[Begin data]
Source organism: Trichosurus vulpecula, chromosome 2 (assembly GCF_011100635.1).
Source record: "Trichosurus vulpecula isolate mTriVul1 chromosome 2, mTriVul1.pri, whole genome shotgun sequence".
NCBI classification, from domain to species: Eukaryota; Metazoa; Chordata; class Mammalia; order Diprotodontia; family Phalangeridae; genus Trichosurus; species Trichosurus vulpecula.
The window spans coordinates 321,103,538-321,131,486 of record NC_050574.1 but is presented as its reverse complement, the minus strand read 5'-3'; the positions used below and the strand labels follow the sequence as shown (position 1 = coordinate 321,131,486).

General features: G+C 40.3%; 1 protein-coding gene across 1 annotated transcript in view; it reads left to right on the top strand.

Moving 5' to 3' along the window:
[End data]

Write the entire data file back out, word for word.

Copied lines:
Source organism: Trichosurus vulpecula, chromosome 2 (assembly GCF_011100635.1).
Source record: "Trichosurus vulpecula isolate mTriVul1 chromosome 2, mTriVul1.pri, whole genome shotgun sequence".
NCBI classification, from domain to species: Eukaryota; Metazoa; Chordata; class Mammalia; order Diprotodontia; family Phalangeridae; genus Trichosurus; species Trichosurus vulpecula.
The window spans coordinates 321,103,538-321,131,486 of record NC_050574.1 but is presented as its reverse complement, the minus strand read 5'-3'; the positions used below and the strand labels follow the sequence as shown (position 1 = coordinate 321,131,486).

General features: G+C 40.3%; 1 protein-coding gene across 1 annotated transcript in view; it reads left to right on the top strand.

Moving 5' to 3' along the window: